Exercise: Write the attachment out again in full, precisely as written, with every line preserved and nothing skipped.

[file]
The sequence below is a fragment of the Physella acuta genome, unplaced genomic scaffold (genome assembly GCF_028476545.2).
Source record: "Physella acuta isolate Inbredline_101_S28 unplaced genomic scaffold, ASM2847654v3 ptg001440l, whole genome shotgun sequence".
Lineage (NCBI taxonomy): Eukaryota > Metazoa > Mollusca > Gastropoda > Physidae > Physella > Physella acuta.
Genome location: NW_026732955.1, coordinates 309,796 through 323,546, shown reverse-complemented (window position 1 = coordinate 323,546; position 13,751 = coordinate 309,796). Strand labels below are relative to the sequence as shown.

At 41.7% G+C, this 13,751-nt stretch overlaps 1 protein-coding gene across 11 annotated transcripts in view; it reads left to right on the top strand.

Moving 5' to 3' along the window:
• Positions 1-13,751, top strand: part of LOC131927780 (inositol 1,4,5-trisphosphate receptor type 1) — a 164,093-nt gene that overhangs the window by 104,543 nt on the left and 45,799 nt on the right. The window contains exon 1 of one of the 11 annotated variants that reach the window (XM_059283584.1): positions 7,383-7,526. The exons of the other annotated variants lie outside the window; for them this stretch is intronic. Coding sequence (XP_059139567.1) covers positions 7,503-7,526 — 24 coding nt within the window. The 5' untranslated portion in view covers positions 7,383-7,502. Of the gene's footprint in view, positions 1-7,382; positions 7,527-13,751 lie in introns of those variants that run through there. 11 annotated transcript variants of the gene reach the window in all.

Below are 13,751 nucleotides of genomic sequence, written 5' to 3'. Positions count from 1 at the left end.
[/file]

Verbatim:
The sequence below is a fragment of the Physella acuta genome, unplaced genomic scaffold (genome assembly GCF_028476545.2).
Source record: "Physella acuta isolate Inbredline_101_S28 unplaced genomic scaffold, ASM2847654v3 ptg001440l, whole genome shotgun sequence".
Lineage (NCBI taxonomy): Eukaryota > Metazoa > Mollusca > Gastropoda > Physidae > Physella > Physella acuta.
Genome location: NW_026732955.1, coordinates 309,796 through 323,546, shown reverse-complemented (window position 1 = coordinate 323,546; position 13,751 = coordinate 309,796). Strand labels below are relative to the sequence as shown.

At 41.7% G+C, this 13,751-nt stretch overlaps 1 protein-coding gene across 11 annotated transcripts in view; it reads left to right on the top strand.

Moving 5' to 3' along the window:
• Positions 1-13,751, top strand: part of LOC131927780 (inositol 1,4,5-trisphosphate receptor type 1) — a 164,093-nt gene that overhangs the window by 104,543 nt on the left and 45,799 nt on the right. The window contains exon 1 of one of the 11 annotated variants that reach the window (XM_059283584.1): positions 7,383-7,526. The exons of the other annotated variants lie outside the window; for them this stretch is intronic. Coding sequence (XP_059139567.1) covers positions 7,503-7,526 — 24 coding nt within the window. The 5' untranslated portion in view covers positions 7,383-7,502. Of the gene's footprint in view, positions 1-7,382; positions 7,527-13,751 lie in introns of those variants that run through there. 11 annotated transcript variants of the gene reach the window in all.

Below are 13,751 nucleotides of genomic sequence, written 5' to 3'. Positions count from 1 at the left end.